Flowcharts show physical or conceptual relationships. Some people consider flowcharts indispensable for illustrating processes, procedures and sequential relationships. Data flow diagrams are illustrations interpreting the course or movement of information in a process. They are expressive modelling techniques used for analysing and constructing information processes.
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Flowcharts provide a visual of data flowing through a system process that includes the operations performed and the sequences in which they occur. Flowcharts offer a clear understanding of the logic of complicated problems.
For example, the Document Control Office records all documents received for processing by accounting. A flowchart would keep track of recording, identifying and distributing each document to the appropriate location within the accounting department. Performing a document audit would ensure each document was properly processed in a timely manner.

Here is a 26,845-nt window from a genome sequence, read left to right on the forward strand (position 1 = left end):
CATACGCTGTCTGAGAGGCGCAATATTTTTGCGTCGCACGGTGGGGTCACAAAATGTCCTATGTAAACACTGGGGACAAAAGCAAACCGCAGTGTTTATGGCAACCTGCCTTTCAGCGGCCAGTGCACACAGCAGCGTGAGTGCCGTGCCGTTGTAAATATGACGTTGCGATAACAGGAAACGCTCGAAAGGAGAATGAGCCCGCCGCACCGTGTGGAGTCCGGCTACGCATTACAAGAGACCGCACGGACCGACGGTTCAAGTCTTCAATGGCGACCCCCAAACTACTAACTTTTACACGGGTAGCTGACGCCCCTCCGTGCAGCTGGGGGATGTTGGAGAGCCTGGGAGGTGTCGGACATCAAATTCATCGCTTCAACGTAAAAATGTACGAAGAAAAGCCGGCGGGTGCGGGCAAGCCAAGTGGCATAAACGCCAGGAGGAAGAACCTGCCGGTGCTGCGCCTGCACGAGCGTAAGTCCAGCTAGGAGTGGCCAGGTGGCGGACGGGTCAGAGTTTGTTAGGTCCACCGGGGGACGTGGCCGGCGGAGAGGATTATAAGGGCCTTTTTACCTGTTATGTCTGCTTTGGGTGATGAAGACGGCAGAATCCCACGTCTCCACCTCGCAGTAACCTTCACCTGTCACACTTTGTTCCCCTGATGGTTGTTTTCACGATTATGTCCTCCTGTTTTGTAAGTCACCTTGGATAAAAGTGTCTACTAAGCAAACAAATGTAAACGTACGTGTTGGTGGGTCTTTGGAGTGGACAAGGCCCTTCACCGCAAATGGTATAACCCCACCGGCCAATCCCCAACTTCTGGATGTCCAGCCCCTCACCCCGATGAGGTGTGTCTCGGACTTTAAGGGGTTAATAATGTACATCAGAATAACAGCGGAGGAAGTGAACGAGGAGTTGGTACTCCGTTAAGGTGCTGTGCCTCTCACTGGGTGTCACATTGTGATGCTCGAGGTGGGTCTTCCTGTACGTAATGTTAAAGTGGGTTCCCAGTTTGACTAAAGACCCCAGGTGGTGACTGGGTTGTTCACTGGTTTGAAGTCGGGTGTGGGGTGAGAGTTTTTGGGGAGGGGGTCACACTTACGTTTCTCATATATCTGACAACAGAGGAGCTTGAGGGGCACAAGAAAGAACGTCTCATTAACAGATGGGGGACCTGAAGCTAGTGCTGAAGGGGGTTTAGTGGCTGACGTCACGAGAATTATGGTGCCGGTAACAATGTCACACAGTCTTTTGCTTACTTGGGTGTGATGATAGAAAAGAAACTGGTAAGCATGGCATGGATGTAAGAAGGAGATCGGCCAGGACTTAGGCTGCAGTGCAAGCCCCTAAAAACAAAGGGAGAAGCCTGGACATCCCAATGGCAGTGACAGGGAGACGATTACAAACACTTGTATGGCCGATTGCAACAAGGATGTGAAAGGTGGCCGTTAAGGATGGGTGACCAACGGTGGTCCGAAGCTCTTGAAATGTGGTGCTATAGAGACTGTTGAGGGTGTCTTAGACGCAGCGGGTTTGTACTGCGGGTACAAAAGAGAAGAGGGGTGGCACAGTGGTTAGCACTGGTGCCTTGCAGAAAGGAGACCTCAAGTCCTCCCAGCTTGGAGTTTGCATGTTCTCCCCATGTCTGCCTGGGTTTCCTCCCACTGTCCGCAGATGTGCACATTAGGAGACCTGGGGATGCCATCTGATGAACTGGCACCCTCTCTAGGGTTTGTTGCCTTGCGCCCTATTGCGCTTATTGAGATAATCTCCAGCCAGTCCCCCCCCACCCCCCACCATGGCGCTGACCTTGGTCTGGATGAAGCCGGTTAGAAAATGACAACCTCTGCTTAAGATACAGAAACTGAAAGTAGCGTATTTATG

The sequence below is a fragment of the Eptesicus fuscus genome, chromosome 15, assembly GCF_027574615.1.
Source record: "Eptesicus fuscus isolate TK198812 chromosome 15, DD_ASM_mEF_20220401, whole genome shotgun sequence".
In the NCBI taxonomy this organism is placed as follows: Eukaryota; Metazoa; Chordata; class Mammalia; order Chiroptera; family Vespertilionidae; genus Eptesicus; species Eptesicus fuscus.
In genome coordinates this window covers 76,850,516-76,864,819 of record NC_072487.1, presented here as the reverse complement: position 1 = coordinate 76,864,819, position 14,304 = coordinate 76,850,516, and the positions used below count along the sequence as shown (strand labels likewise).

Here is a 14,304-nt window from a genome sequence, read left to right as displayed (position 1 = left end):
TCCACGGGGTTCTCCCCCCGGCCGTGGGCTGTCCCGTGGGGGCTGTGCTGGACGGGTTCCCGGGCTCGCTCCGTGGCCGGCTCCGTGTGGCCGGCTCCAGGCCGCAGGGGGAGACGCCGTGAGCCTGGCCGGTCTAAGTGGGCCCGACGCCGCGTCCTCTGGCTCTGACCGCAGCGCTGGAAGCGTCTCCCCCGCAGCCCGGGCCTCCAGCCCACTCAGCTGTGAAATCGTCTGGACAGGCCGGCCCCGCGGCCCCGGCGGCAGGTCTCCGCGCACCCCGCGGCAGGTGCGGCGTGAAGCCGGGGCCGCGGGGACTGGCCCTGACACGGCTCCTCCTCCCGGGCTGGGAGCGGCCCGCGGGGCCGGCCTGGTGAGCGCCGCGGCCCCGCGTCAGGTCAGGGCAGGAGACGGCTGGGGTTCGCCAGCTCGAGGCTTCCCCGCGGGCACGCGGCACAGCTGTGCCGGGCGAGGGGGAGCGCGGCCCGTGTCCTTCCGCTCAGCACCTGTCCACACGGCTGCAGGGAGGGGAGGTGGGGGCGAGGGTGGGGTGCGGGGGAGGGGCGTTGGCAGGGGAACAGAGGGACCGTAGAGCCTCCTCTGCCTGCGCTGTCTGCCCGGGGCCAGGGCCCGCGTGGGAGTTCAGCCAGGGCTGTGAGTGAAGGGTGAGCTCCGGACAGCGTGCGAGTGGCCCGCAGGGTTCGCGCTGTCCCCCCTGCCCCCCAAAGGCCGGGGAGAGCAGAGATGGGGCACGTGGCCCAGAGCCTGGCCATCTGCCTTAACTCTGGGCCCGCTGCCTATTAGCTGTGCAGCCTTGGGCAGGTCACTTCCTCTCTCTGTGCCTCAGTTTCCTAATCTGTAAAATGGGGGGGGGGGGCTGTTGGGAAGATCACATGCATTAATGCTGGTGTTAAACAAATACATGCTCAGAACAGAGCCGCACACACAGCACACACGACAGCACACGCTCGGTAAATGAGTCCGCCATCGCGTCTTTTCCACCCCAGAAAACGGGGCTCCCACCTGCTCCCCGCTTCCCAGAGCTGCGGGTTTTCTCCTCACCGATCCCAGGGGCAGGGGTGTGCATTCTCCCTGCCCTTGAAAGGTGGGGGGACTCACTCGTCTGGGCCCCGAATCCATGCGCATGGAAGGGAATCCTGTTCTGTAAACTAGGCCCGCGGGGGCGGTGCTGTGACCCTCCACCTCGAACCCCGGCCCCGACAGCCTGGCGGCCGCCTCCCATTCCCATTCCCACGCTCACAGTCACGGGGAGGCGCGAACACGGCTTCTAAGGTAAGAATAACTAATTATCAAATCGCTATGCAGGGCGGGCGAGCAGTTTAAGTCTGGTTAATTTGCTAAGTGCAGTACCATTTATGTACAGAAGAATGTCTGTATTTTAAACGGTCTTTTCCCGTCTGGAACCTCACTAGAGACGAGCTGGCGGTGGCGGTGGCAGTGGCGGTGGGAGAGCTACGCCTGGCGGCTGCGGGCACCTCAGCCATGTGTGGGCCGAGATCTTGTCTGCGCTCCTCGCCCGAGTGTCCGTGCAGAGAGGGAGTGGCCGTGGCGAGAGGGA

Creating Data Flow Diagrams
When creating a Data Flow Diagram, the principle rule is to permit the reduction of one system into subsystems that follow a systematic progression of those subsystems being reduced to even lower subsystems, until no subsystems exist at a lower level. Each subsystem in a Data Flow Diagram represents a process.
For example, the accounting department receives a document for processing. A data flow diagram of the processes performed on the document clearly records the details and identifies each process.
While a data flow diagram can flow from any direction, a flow chart starts at the top and ends at the bottom. In addition, data flow diagrams depict the step-by-step progression of a process used in a program or system, while flowcharts show the step-by-step flow of data in a program.
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